Bright StarOctober 15, 2009
The drama based on the three-year romance between 19th century poet John Keats and Fanny Brawne, which was cut short by Keats' untimely death at age 25.
Release Year: 2009
Rating: 7.0/10 (10,531 voted)
Critic's Score: 81/100
Stars: Abbie Cornish, Ben Whishaw, Paul Schneider
It's 1818 in Hampstead Village on the outskirts of London. Poet Charles Brown lives in one half of a house, the Dilkes family who live in the other half. Through their association with the Dilkes, the fatherless Brawne family know Mr. Brown. The Brawne's eldest daughter, Fanny Brawne, and Mr. Brown don't like each other. She thinks he's arrogant and rude, and he feels that she is pretentious, knowing only how to sew (admittedly well as she makes all her own fashionable clothes), flirt and give opinions on subjects about which she knows nothing. Insecure struggling poet 'John Keats' comes to live with his friend, Mr. Brown. Miss Brawne and Mr. Keats have a mutual attraction to each other, a relationship which however is slow to develop in part since Mr. Brown does whatever he can to keep the two apart. But other obstacles face the couple, including their eventual overwhelming passion for each other clouding their view of what the other does…
Writers: Jane Campion, Jane Campion
A thing of beauty is a joy forever.
Release Date: 15 October 2009
Filming Locations: Elstree Studios, Borehamwood, Hertfordshire, England, UK
Box Office Details
Opening Weekend: $189,703
(20 September 2009)
(10 December 2009)
Did You Know?
The film shot for one day in Rome. Keats' funeral procession was the last scene to be filmed and the only scene of the film not shot in the UK. This exterior location is the actual residence Keats stayed, and died, in. It now houses the Keats – Shelly House museum.
(At 1:16:38) After Fanny Brawne says "You would have it that I kill Mr. Keats with affection?" Mr. Brown says "Perhaps you will," but the audio doesn't match up with his mouth movements.
Is all well?
Very good, thank you.
Beautiful in the rarest of ways
With such high hopes for a film, a letdown is always lurking the depths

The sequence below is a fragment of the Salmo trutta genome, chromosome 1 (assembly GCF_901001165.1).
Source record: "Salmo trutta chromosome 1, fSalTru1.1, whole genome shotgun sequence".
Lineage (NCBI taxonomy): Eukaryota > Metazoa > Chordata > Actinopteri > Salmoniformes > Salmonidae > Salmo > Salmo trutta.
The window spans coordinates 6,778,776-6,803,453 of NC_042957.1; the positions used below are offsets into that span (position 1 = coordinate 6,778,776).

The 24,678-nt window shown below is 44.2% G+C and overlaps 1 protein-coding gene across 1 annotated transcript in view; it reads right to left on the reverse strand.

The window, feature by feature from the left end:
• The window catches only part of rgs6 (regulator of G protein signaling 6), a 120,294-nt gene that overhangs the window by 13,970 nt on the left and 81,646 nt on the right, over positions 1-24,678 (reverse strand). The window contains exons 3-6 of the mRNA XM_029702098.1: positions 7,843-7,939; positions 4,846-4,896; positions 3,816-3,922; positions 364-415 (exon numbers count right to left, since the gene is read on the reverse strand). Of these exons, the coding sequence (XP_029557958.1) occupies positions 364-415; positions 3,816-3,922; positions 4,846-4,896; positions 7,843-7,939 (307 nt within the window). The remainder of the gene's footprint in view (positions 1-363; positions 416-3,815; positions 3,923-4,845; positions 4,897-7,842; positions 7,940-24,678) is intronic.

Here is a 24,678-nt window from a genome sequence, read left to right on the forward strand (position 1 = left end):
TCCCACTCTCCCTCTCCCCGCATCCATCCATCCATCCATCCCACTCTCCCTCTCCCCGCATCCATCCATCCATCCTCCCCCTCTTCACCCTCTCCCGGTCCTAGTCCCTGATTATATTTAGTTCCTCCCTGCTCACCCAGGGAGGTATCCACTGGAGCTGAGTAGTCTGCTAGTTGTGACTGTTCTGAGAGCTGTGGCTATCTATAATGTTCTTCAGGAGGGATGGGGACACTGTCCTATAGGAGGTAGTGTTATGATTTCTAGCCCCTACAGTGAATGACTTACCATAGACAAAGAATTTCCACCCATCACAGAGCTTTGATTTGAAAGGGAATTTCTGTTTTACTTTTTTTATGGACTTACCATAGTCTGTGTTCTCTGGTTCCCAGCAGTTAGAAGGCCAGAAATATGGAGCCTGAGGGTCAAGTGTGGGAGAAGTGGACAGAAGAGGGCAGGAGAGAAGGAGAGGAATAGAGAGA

of your mind, but in this case, Campion far exceeded my exceptions.
Never could I have predicted the deep, meticulously crafted scenes, led
so strongly by Abbie Cornish playing Fanny. The heartwrenching emotion
in this movie was unlike any other; there has never been a more real
portrayal of the most simplistic yet most common emotions that rule the
heart. Campion went far beyond the usual "I am deeply in love; Now I am
sad" and truly captured human idiosyncrasy as she delved into the
illogical, irrational minds of two young and suddenly in love
individuals. At times, it was almost too much to bear due to how
intensely palpable the sadness was. To some, certain scenes or moments
may have seemed a little longer than usual, but completely necessary is
the silence, just as much as the dialogue. This film perfectly embodied
how a simple, real, profound story should be told.
If the above were not enough to drive this movie on, the aesthetics
were nothing short of spectacular. Each stitch in Fanny's sewing was as
beautiful as each scene in a field of lavender or room flooded with
butterflies. The magnificent settings, costumes, and natural sunshine
pouring into a perfectly decorated room felt not contrived, but simply
like a very real dream. As the curtains in Fanny's room got caught in
the breeze, it was as if you felt it cooling you down ever so slightly
as her content emotion overtook your mind.
Ben Whishaw, too, was superb: perfectly embodying the fragile, wondrous
poet that was John Keats, so full of tender emotion. Fanny's younger
sister was another beautiful element of this film and really stole the
show in her own right with her hilarious and endearing perception of
life in general. Each character and each line spoken brought something
so special to the story. As much witty humor as there was aching
sorrow, this movie is not one to be missed.